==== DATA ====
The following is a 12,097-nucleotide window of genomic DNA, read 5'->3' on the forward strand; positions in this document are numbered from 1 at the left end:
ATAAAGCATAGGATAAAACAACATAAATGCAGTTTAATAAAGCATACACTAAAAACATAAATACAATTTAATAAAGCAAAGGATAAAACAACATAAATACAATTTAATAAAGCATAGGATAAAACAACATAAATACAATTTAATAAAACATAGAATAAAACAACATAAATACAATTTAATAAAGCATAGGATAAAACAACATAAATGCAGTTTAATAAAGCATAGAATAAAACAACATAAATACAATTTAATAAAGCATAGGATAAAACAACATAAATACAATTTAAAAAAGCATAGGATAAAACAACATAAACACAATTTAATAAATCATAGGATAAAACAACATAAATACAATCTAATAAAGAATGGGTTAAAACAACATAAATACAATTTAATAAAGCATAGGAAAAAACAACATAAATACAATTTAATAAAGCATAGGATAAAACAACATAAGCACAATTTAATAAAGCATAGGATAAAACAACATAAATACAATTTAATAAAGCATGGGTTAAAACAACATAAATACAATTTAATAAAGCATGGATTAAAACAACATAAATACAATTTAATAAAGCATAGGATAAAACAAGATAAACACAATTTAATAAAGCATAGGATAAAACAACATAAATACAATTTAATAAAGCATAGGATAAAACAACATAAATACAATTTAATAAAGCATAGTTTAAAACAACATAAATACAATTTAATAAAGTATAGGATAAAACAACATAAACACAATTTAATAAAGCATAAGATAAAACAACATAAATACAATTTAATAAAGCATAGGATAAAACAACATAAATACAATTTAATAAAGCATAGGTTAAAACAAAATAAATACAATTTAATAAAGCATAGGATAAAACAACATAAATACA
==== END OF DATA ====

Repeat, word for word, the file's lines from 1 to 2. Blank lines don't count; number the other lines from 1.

The following is a 12,097-nucleotide window of genomic DNA, read 5'->3' on the forward strand; positions in this document are numbered from 1 at the left end:
ATAAAGCATAGGATAAAACAACATAAATGCAGTTTAATAAAGCATACACTAAAAACATAAATACAATTTAATAAAGCAAAGGATAAAACAACATAAATACAATTTAATAAAGCATAGGATAAAACAACATAAATACAATTTAATAAAACATAGAATAAAACAACATAAATACAATTTAATAAAGCATAGGATAAAACAACATAAATGCAGTTTAATAAAGCATAGAATAAAACAACATAAATACAATTTAATAAAGCATAGGATAAAACAACATAAATACAATTTAAAAAAGCATAGGATAAAACAACATAAACACAATTTAATAAATCATAGGATAAAACAACATAAATACAATCTAATAAAGAATGGGTTAAAACAACATAAATACAATTTAATAAAGCATAGGAAAAAACAACATAAATACAATTTAATAAAGCATAGGATAAAACAACATAAGCACAATTTAATAAAGCATAGGATAAAACAACATAAATACAATTTAATAAAGCATGGGTTAAAACAACATAAATACAATTTAATAAAGCATGGATTAAAACAACATAAATACAATTTAATAAAGCATAGGATAAAACAAGATAAACACAATTTAATAAAGCATAGGATAAAACAACATAAATACAATTTAATAAAGCATAGGATAAAACAACATAAATACAATTTAATAAAGCATAGTTTAAAACAACATAAATACAATTTAATAAAGTATAGGATAAAACAACATAAACACAATTTAATAAAGCATAAGATAAAACAACATAAATACAATTTAATAAAGCATAGGATAAAACAACATAAATACAATTTAATAAAGCATAGGTTAAAACAAAATAAATACAATTTAATAAAGCATAGGATAAAACAACATAAATACA